McAfee, Ant Group on Tap to Go Public as IPO Market Awaits Presidential Election

The highflying IPO market is gearing up for another push before the sector takes a break ahead of the presidential election, bankers familiar with several companies’ plans told Barron’s. Expect another round of companies to go public in October, while a late year surge could hit problems if the results […]

The highflying IPO market is gearing up for another push before the sector takes a break ahead of the presidential election, bankers familiar with several companies’ plans told Barron’s. Expect another round of companies to go public in October, while a late year surge could hit problems if the results of the presidential election are contested.

As of Oct. 2, 272 companies, including special purpose acquisition companies, or SPACs, have gone public, collecting $103.5 billion, Dealogic said. (The research firm does not include direct listings in its IPO totals.) For comparison, 157 new issues collected $53.16 billion over the same period in 2019. “2020 is on track to be one of the most active IPO markets in 20 years,” Kathleen Smith, a principal with Renaissance Capital, told Barron’s.

Security-software firm McAfee and Ant Group, the payments affiliate of

Alibaba Group

(ticker: BABA), are seen launching their deals later in October, according to Smith, while DoorDash, and Poshmark are also anticipated to go public later this year.

Airbnb, the home sharing platform, is expected to trade in December, a person familiar with the situation said. Marqeta, a card issuing platform, and AvidXchange, which offers accounts payable automation software, are also anticipated to IPO but that likely won’t come until the first quarter of next year, bankers said.

One company that likely won’t be going public this year is Robinhood. The popular stock trading app does not have any plans for an initial public offering later in 2020, a person familiar said.

IPOs have delivered some of the biggest gains this year. Several deals, including

Lemonade

(LMND),

ZoomInfo

(ZI) and

nCino

(NCNO), saw their shares more than double during their debuts and continue to rocket higher since. Lemonade is up 86% from its $29 IPO price, while ZoomInfo has zoomed 109% and nCino has jumped 144%. The year’s best-performing IPO is e-commorce software company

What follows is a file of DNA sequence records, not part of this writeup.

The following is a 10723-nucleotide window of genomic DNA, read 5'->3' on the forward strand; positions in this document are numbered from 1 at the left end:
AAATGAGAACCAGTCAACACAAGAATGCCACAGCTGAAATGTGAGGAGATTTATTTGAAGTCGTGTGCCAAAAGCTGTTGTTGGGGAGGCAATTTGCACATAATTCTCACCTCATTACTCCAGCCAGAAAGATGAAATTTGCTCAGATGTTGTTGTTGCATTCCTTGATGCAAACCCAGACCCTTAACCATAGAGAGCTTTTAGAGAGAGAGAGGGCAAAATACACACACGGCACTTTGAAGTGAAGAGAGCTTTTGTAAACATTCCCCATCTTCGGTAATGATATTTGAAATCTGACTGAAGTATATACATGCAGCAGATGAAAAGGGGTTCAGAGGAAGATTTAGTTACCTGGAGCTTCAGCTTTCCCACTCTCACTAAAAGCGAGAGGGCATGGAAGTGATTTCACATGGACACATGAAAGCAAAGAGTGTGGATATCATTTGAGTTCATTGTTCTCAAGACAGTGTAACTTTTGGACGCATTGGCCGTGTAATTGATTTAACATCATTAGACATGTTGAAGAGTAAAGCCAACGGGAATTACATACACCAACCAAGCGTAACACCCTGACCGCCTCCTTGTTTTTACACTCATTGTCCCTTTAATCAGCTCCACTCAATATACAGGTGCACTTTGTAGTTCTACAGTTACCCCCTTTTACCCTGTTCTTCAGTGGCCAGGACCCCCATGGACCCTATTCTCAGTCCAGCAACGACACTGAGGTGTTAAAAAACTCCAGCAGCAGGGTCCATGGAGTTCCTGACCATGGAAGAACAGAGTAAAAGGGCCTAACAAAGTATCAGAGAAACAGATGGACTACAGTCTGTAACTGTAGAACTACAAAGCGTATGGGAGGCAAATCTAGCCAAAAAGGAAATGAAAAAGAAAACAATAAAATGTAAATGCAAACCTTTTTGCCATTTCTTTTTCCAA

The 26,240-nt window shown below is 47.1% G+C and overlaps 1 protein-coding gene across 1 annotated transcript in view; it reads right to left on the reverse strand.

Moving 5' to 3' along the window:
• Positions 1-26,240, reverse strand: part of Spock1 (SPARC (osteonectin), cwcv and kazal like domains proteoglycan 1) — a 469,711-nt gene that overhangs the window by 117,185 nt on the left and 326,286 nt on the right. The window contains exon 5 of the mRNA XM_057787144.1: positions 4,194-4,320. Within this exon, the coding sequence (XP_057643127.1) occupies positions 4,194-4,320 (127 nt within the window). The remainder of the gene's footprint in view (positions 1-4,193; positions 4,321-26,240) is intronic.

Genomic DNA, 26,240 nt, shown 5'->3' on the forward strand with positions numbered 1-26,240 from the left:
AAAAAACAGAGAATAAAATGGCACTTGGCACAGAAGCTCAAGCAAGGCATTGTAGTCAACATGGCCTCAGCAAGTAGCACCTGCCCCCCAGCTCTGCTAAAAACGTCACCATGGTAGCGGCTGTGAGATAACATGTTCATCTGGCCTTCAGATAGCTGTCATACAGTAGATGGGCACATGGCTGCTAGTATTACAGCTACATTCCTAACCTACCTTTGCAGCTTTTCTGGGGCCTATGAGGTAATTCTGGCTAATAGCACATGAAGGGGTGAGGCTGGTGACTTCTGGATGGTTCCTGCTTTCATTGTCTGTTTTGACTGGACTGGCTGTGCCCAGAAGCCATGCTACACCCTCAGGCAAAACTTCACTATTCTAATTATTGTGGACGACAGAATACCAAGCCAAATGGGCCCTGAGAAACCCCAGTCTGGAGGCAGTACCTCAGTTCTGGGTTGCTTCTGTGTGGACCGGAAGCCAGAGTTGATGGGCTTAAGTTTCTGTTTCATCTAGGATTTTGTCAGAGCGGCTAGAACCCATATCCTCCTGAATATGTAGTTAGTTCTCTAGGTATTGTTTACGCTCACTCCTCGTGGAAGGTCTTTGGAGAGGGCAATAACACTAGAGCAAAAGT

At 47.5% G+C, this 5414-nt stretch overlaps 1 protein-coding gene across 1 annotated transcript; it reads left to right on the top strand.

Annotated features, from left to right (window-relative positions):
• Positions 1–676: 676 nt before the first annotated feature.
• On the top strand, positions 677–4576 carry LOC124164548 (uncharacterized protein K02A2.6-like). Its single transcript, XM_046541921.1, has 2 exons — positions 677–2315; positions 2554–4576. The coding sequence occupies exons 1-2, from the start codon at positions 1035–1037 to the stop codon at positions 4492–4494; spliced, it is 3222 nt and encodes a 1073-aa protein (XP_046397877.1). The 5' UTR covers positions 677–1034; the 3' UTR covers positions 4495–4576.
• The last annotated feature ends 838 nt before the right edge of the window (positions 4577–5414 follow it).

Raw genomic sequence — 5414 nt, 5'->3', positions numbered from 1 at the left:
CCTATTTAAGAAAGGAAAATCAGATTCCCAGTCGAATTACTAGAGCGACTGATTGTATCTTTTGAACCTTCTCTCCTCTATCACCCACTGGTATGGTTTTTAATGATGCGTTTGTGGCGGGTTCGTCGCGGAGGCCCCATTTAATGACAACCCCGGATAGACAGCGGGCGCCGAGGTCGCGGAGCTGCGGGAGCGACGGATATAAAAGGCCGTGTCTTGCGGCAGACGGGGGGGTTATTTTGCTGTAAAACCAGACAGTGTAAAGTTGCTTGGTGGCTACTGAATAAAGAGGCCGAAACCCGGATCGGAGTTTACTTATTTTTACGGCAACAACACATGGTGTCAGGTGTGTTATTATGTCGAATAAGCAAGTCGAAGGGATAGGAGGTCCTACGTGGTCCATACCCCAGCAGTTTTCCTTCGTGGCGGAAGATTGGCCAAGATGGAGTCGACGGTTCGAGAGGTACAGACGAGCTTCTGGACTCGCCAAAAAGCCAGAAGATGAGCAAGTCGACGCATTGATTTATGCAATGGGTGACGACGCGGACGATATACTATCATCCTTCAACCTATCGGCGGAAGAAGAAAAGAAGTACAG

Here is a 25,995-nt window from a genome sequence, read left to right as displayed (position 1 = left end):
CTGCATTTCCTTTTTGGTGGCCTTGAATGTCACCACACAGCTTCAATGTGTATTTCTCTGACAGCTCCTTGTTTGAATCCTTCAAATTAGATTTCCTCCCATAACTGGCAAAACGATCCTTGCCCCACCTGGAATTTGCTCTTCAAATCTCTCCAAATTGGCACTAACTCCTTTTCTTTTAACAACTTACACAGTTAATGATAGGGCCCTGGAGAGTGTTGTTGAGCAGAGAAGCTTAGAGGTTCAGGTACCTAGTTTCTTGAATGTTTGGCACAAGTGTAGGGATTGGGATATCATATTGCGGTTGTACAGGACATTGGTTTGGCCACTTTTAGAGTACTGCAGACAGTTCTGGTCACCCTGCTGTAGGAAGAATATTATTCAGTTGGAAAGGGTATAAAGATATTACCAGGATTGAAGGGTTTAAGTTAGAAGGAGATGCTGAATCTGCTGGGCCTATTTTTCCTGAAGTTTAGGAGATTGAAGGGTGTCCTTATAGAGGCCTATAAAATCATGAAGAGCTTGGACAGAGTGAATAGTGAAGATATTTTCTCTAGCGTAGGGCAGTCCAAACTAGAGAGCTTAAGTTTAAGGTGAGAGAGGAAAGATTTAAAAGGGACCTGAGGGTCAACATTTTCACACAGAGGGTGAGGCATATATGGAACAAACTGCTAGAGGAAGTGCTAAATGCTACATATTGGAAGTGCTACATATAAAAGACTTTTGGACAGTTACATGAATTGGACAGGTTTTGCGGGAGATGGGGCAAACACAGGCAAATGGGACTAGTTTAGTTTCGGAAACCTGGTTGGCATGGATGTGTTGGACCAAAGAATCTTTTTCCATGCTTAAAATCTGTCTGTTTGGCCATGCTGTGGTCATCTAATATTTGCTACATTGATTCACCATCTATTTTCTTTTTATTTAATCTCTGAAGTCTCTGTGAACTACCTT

BigCommerce

(BIGC), which went public in August at $24 a share. The stock closed Monday at $92.39, up 285% since its market debut.

“When you have an asset class that continues to perform and deliver for investors, enthusiasm for that group of companies tends to be higher,” said Sumit Mukherjee, head of health care equity capital markets at

Bank of America.

“Success begets success.”

The results are a stunning rebound for the IPO market that went on pause from three months due to the Covid-19 pandemic. A surging stock market helped IPOs roar back after Memorial Day. Since June, roughly 211 IPOs have launched, collecting $85.8 billion. This represents 83% of the $103.5 billion raised by new issues this year.

One of the biggest stories of the IPO market is the success of SPACs. Derided by critics, blank check companies have produced the most IPOs of any sector with 130 listings raising $50.3 billion as of Oct. 2, Dealogic said. The biggest IPO—not including Palantir or Asana, which are direct listings—came from

Pershing Square Tontine Holdings

(PTK.U), the $4 billion SPAC from Bill Ackman.

Many companies now view SPACs as a legitimate way to get to market quickly and with certainty, said Jason Osborn, a partner with law firm Winston & Strawn. Blank check companies are so popular that “targets are now calling us looking for SPACs to do deals with,” Osborn said.

Another theme of this year’s IPO market is the boom in biotechnology. Fifty-four biotechs have gone public this year, valued at $14.4 billion total. The sector generated the year’s third-biggest deal when Royalty Pharma (RPRX) went public in June, raising $2.5 billion. The advent of Covid-19 has “reinforced the need to invest in innovation and healthcare,” said Mukherjee.

The pandemic also highlighted the importance of virtual care and telemedicine. That has helped companies like

Accolade

(ACCD), a health benefits platform, surge 35% in July.

Oak Street Health

(OSH), which offers primary-care centers and telehealth services for seniors on Medicare, soared nearly 90% in its first day in August, and

1Life Healthcare

(ONEM), which offers a primary care platform, gained nearly 60% with its January IPO.

The presidential election could put a damper on the IPO party. The pace of new issues is expected to slow as the presidential election nears. There is typically a period after Thanksgiving and before the Christmas holidays when companies launch IPOs. This year’s presidential election has some unsure whether a late-year IPO surge may happen.

A quick resolution to the presidential election likely means companies have the certainty they need to go public. If the election is contested, or if there are problems, this may cause uncertainty, a stumbling block for new issues. “It totally depends on what happens with the election,” one banker told Barron’s.

Write to Luisa Beltran at [email protected]

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